Today is the first Sunday of Advent, which is also the first Sunday of a new liturgical year for the Church. The Advent season includes the four Sundays that precede Christmas. It is a time of preparation for the coming of the Lord. In this season, we recall two central elements of our faith: the final coming of the Lord in glory and the incarnation of the Lord in the birth of Jesus. Key themes of the Advent season are watchful waiting, preparation, and justice. In this new liturgical year, the Gospel of Matthew will be the primary Gospel proclaimed (Lectionary Cycle A). In today's Gospel, we hear Jesus speak about the need for wakefulness, for watchful waiting, for the coming of the Son of Man.READ MORE
“You say I am a king.” So Jesus responds to Pilate, when Pilate presses him on his kingship.
“Are you then a king?” asks Pilate.
“You say I am a king.” So Jesus admonishes Pilate, with this half-affirmation at best, because he knows what kind of king Pilate has in mind: the beastly kind, the prophet Daniel’s tyrant of ten horns, who rules by the lie that might makes right. The kind of king whose reign begins and ends steeped in others’ blood. As Jesus stands before Pilate, he stands ready to shed his own blood for a different kind of reign. He’s not Pilate’s kind of king at all.READ MORE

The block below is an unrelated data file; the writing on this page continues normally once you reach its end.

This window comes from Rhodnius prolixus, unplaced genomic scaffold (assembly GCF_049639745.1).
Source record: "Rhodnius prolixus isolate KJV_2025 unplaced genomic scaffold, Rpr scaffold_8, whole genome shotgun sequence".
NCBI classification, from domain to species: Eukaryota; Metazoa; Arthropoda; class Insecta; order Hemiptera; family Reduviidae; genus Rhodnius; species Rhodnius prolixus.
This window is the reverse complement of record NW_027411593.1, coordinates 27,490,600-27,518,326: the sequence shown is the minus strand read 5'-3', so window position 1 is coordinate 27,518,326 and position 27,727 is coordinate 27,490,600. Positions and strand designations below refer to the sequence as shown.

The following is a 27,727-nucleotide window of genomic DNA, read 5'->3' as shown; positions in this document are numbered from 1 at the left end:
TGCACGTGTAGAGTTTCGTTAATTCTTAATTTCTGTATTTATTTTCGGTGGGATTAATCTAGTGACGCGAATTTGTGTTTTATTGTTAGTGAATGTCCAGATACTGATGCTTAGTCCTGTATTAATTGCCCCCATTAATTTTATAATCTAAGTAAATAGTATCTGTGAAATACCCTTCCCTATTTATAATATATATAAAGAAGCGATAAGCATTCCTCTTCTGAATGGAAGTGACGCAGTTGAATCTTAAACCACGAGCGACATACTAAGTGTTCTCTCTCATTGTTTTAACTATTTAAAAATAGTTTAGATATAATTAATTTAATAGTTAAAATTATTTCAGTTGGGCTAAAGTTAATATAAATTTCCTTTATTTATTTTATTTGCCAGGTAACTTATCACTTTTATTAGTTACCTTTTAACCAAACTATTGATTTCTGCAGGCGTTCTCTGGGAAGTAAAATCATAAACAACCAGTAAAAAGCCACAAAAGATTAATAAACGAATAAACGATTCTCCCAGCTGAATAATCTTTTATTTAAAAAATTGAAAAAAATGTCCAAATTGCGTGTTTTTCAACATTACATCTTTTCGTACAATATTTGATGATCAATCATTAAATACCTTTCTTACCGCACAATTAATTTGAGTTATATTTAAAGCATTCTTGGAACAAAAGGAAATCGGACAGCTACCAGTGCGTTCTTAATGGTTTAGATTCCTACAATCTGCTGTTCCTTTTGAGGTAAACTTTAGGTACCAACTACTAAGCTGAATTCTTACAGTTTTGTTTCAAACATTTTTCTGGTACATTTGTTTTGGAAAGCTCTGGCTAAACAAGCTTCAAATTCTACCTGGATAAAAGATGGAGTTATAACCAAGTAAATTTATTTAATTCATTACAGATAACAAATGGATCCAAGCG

In the context of Luke, today's Gospel appears near the end of Jesus' teaching in Jerusalem, just prior to the events that will lead to his crucifixion. His warnings and predictions are ominous but can be read in many ways.
To those who first heard Luke's Gospel, those may have been words of encouragement. The destruction of the Temple in Jerusalem by the Romans was history (70 A.D.); Luke's Gospel, Catholic scholars propose, was written between 80 and 90 A.D. His audience was probably Gentile Christians. Luke here tries to interpret the fall of Jerusalem for them and to locate it in God's plans for humankind (salvation history).READ MORE
In today's Gospel, we hear about an encounter between Jesus and some Sadducees. The Sadducees were a party of Judaism active in Jesus' time, descended from the priestly family of Zadok. They were literal interpreters of the written Law of Moses, which means that they were in disagreement with the position of the Pharisees, who offered an oral interpretation of the Law of Moses.READ MORE